This is the first film by Roman Polanski to be featured on this blog and only the second one I’ve ever watched, after Rosemary’s Baby some years ago. While Polanski can be fairly said to be among the great directors, I’ve been reticent about adding his films to my watch list due to his awful personal reputation. I have no doubt that his films are no good but it’s easy to keep putting off watching them if every mention of his name reminds you that he is still a fugitive from justice. Still, Chinatown is considered one of the best noirs ever made so I know I’d have to get around to watching it eventually.
Jack Nicholson plays J.J. Gittes, a private investigator in Los Angeles who as usual appears to specialize in cases of marital infidelity. One day, a woman comes to his office and asks him to find evidence that her husband, Hollis Mulwray, is cheating on her. Mr. Mulwray happens to be the Chief Engineer of the L.A. Department of Water and Power and Gittes does indeed manage to photograph him in encounters with another, younger, woman. But it quickly becomes clear that much more is going on as Mulwray goes around at night checking the city’s outflow pipes which gush water out from the reservoir while there is a drought going on and Gittes learns that he is the chief opponent of an expensive plan to build a new reservoir. Naturally Mulwray soon turns up dead while the real Mrs. Mulwray, played by Faye Dunaway, claims that she never hired any private investigator. Realizing that he has been set up, Gittes resolves to get to the bottom of a complex case that involves corruption, incest and an ugly tussle over land and water.
One of the first things I noticed is how much the videogame L.A. Noire cribbed from here. Everything from the clothes, the cars and elements of the plot seem to have come from this film. My wife commented that this doesn’t look like any noir she’d ever seen and indeed instead of skulking in the dark shadows of tall buildings in the city, this one is set amidst the sun-drenched desert with its wide open spaces. The stench of sickness and corruption is palpable here, like a rotten piece of fruit that elicits disgust. Between the deserts, the fruit orchards, the importance of water as a resource and even a visit to a luxuriously appointed retirement home to gather clues, Chinatown presents a uniquely Californian flavor of noir that is no doubt one of the main reasons why it is held in such reverence. I really enjoyed how this felt like a rich and complex mystery story that the audience slowly uncovers layer by layer along with Gittes.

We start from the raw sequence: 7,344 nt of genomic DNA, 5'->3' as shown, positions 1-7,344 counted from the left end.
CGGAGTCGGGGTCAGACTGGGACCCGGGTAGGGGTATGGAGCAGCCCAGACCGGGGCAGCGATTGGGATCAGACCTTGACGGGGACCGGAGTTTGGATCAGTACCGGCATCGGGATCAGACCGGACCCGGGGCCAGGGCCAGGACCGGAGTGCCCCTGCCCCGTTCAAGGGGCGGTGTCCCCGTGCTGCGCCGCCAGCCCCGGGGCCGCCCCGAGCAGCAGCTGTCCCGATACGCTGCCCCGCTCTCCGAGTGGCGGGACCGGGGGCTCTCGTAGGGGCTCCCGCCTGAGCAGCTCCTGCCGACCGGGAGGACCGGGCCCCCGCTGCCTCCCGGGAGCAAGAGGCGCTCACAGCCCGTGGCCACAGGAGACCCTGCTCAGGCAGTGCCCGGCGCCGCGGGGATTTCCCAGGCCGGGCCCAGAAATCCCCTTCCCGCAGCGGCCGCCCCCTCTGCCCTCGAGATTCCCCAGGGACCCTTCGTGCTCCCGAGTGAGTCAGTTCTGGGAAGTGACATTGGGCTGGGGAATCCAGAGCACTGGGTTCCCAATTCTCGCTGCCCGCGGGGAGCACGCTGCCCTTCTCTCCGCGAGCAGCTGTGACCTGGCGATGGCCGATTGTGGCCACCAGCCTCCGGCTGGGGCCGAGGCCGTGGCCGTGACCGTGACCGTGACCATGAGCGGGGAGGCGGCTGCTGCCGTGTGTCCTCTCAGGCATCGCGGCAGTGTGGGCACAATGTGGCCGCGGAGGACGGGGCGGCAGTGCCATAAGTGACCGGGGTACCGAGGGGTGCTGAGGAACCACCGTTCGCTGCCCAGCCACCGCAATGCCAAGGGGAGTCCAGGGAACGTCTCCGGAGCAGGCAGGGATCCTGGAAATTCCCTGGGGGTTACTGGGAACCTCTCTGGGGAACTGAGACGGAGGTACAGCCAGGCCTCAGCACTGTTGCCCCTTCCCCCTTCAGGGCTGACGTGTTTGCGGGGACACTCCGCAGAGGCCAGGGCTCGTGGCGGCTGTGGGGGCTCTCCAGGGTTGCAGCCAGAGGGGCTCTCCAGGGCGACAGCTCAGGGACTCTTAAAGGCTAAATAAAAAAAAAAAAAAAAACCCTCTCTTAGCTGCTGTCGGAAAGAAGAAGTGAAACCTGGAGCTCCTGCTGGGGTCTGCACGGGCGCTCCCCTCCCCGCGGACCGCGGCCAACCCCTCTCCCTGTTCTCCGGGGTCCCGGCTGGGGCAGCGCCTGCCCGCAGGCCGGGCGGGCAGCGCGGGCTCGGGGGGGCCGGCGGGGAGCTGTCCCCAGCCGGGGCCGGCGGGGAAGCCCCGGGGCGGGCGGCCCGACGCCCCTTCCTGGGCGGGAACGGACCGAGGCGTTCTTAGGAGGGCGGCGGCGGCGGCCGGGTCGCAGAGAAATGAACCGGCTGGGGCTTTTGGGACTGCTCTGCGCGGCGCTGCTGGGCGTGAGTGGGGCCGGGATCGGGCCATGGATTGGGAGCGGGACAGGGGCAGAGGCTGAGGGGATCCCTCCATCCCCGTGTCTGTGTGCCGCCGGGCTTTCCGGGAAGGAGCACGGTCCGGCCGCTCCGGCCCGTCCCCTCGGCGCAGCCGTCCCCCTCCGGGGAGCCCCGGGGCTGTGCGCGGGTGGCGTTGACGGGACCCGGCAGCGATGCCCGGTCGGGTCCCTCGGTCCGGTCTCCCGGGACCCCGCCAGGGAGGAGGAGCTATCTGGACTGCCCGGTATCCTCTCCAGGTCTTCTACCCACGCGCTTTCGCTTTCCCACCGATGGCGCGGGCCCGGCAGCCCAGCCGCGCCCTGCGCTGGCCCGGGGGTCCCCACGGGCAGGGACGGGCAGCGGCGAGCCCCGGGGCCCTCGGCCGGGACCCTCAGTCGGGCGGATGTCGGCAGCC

Not every detail of the plot stands up to scrutiny. Gittes seems implausibly insouciant of the danger he faces despite having been cut up and shot up by thugs who know who he is and presumably where he lives. I didn’t understand what he hoped to achieve by going alone to the final confrontation with the mastermind behind everything. Fortunately this doesn’t matter too much amidst such a rich tapestry of realistic plot points. The story itself may be fictional but they’re recognizably inspired by real bits from the history of California, such as the disaster of the St. Francis Dam and settlers who were forced to sell their land cheaply when the city diverted away the water that they needed for irrigation. Real-estate theft plots in films are so often frustratingly dumb but this one is sophisticated and still relevant today as California continues to struggle with both water scarcity and gentrification.
Finally I thought that Nicholson was a very interesting choice as the lead. Nicholson isn’t an actor that you cast if you intend for the character to earn the audience’s sympathy. Indeed, I was pleased by how mercenary he seems and how he runs his private investigation firm as just a business, with a real office and staff of his own, unlike almost every other gumshoe in noir films. I’m less of a fan of how in one scene he basically slaps and beats Mrs. Mulwray into telling the truth but I guess he was never meant to be seen as the hero anyway so it kind of fits that he essentially gives her up when pressed. The use of the term Chinatown as a shorthand for corruption and moral ambiguity is more mystifying but I suppose it dates from the old belief that anything Chinese is inherently incomprehensible.
Overall this is understandably one of the best noirs I’ve ever watched and Polanski deserves his reputation as one of the great directors. But that still doesn’t mean that he’s a good person who is entitled to get away with what he’s done.